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SQUAWK (article first published : 2004-12-2)

Ellis Pearson and Bheki Mkhwane must be two of South Africa’s most loved and admired performers. It is a sad reflection of the state of the arts in this country, however, that they are more in demand – and higher paid - outside of South Africa than they are here.

Fortunately for Durban audiences, however, the Playhouse Company has wisely secured a slot in the actors’ hectic schedule to present two of their most well-known productions, Squawk and A Boy Called Rubbish, at the Loft over the festive season to celebrate the country’s Decade of Democracy.

The Ellis & Bheki performing partnership goes back to the days when Bheki Mkhwane joined the then Performing Arts Council’s (now the Playhouse Company) Loft Theatre Company, of which Ellis Pearson was already a member. Ellis and Bheki then left the Loft in 1990 to join Nicholas Ellenbogen’s Theatre for Africa and this saw the beginning of what would become a legendary performance duo.

Their first production with Sue Clarence Promotions – a healthy and pro-active partnership that continues to this day – was A Boy Called Rubbish in 1993. As well as Squawk, it is much in demand for school touring programmes and Ellis and Bheki have done at least 1,000 performances to date of each show.

Squawk was originally commissioned as a democracy training programe (voting education) and held its first performance as Amazwi Omoya (the words of the wind) on September 1, 1993, on the steps of the Durban City Hall. It was adapted and then screened on national television in 1994 as part of the Democracy Education Broadcasting Initiative. After further adapation, it moved onto the theatre circuit a year later and this is the show that can be seen at the Loft.

The show starts off with a heightened sense of anticipation as the two actors keep saying ‘They’re coming!” ... “Bayeza!” Ellis plays what looks like the broken-off pedal of a drum kit with a violin bow. They remain alert. Who or what is coming? We slowly find out as the actors mime – hilariously and very accurately – a range of birds from crows, chickens and an ostrich to a peacock, a duck and a hadeda.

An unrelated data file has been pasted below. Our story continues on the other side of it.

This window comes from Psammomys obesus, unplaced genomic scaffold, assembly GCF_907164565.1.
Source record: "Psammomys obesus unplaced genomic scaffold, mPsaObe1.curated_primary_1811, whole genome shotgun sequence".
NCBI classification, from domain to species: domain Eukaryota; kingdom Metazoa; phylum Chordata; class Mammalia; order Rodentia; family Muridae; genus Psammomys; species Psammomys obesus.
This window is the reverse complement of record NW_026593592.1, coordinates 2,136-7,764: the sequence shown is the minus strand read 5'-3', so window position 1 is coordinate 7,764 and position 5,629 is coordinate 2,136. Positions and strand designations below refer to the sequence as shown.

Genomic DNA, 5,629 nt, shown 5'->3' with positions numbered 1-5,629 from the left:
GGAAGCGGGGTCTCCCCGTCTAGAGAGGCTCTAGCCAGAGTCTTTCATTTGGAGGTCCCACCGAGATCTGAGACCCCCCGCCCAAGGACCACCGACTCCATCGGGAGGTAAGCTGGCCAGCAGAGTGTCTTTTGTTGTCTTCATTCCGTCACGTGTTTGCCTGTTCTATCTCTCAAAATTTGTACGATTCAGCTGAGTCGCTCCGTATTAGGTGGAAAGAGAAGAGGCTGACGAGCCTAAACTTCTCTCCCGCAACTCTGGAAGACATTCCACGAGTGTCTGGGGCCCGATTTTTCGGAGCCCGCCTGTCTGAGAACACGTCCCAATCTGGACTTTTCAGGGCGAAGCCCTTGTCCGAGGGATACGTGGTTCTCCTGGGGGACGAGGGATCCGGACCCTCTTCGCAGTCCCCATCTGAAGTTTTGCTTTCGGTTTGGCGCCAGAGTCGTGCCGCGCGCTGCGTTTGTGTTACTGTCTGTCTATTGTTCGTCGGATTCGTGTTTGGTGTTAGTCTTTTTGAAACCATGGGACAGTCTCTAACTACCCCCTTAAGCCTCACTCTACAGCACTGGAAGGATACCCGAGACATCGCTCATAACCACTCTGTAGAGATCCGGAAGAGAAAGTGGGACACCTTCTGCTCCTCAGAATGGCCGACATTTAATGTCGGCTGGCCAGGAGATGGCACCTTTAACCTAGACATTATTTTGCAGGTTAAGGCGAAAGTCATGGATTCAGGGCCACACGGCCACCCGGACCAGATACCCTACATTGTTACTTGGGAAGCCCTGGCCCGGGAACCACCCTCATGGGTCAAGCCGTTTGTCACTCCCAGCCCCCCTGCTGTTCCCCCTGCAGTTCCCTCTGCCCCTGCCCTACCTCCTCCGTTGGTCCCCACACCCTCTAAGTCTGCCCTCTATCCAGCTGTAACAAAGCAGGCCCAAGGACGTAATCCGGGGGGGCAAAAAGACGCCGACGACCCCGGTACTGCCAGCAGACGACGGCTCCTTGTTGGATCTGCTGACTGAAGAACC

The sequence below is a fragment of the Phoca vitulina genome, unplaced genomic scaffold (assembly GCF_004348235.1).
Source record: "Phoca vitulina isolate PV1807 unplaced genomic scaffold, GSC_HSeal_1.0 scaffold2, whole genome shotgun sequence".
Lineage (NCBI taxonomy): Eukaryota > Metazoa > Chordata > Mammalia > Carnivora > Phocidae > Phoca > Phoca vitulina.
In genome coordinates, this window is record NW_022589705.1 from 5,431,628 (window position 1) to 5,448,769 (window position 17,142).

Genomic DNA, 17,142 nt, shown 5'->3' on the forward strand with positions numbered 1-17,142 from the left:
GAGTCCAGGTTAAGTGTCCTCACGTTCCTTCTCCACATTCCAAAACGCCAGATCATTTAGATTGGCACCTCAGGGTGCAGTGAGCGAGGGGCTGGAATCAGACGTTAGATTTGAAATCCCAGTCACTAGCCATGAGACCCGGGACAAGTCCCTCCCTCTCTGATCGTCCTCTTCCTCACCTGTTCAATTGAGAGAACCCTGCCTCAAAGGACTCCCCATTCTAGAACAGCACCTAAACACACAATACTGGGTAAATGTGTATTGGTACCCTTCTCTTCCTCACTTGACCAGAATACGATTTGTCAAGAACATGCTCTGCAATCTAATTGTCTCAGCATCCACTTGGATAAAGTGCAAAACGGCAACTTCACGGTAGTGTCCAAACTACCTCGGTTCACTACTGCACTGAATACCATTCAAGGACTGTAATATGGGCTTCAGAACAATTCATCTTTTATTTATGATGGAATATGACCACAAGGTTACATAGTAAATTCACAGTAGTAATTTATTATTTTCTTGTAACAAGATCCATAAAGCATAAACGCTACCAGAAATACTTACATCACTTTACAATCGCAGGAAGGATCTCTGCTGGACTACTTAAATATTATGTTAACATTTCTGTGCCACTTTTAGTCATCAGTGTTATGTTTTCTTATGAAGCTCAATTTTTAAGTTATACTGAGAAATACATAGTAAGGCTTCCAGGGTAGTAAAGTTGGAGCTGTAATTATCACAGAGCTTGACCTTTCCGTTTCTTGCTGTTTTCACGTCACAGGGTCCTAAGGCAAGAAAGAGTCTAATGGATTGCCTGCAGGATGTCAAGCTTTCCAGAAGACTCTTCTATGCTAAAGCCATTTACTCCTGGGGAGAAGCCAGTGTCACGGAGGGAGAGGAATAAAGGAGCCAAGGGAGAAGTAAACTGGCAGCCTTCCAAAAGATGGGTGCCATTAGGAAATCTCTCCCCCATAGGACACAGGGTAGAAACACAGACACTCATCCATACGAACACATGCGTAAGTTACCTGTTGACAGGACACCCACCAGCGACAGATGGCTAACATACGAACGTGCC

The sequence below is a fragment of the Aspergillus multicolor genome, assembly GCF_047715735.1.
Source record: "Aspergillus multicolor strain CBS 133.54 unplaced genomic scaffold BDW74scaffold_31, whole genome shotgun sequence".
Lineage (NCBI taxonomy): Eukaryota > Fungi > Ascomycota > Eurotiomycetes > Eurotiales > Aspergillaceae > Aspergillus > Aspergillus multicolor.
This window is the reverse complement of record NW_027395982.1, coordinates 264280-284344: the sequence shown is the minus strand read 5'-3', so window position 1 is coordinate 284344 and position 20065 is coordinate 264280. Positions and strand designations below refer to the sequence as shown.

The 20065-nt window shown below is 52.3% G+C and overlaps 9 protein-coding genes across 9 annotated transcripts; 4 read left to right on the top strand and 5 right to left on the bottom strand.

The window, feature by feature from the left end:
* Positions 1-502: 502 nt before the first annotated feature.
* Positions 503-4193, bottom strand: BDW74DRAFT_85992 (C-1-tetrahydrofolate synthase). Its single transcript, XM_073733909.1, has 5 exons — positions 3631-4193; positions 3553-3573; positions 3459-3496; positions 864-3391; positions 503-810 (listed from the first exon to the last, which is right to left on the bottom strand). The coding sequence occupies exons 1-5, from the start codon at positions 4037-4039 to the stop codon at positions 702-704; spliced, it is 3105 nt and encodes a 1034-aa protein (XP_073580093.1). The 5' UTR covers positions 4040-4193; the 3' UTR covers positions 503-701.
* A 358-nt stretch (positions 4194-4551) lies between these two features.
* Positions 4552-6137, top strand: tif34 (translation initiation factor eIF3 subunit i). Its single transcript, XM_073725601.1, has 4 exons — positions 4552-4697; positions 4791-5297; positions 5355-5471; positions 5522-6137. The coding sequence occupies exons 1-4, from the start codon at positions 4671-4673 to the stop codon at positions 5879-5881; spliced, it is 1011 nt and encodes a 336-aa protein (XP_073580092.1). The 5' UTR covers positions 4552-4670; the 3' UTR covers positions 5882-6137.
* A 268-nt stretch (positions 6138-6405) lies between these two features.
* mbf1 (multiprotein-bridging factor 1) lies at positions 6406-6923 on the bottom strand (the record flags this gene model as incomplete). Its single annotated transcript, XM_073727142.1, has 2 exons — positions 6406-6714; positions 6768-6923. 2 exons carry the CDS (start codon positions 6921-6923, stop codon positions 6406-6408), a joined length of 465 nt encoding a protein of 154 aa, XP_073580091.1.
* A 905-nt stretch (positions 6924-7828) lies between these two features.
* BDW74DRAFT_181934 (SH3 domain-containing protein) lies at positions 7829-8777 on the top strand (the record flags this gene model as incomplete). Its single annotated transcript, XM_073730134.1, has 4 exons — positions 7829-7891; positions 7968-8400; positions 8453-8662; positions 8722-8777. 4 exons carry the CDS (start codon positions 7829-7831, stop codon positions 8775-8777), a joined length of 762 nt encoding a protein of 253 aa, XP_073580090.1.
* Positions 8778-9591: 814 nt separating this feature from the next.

The problem is that no-one species in the bird community can live comfortably with the other without quarrelling and here the terminology made for much humour – left wing is against right wing and everyone’s in a flap, for starters! A wise old African Grey who has spent many years in a cage (guess who?) utters words of reason and peace, suggesting a song competition. Here, Ellis was a delight as a stork playing a penny whistle. They both create havoc with whistles and fluttering hands as the weavers and Bheki is a majestic eagle who advises that proper judges be appointed. These, needless to say, come from the audience amid great hilarity.

However, as is the wont of humankind, corruption raises its ugly head and the bird colony is once again in turmoil until the trumpeter hornbill (Ellis on Bheki’s shoulders plus two umbrellas, a yellow plastic bag and a loud-hailer – you need to see this!) reminds them that in order to live peacefully they must listen to each other. A band of percussionists (from the audience) is assembled and through the medium of music, the message is brought home. Listen to the rhythm – ie listen to what’s around you and respond.

Squawk runs from December 2 to 18 in the Playhouse Loft on December 2, 3 and 4 (11h00) and again on December 15, 17 and 18 (11h00) with extra show at 14h00 on December 15 and 18.

Performances of A Boy Called Rubbish take place on December 8, 9, 10 and 11 (11h00). Booking for both shows at Computicket. – Caroline Smart




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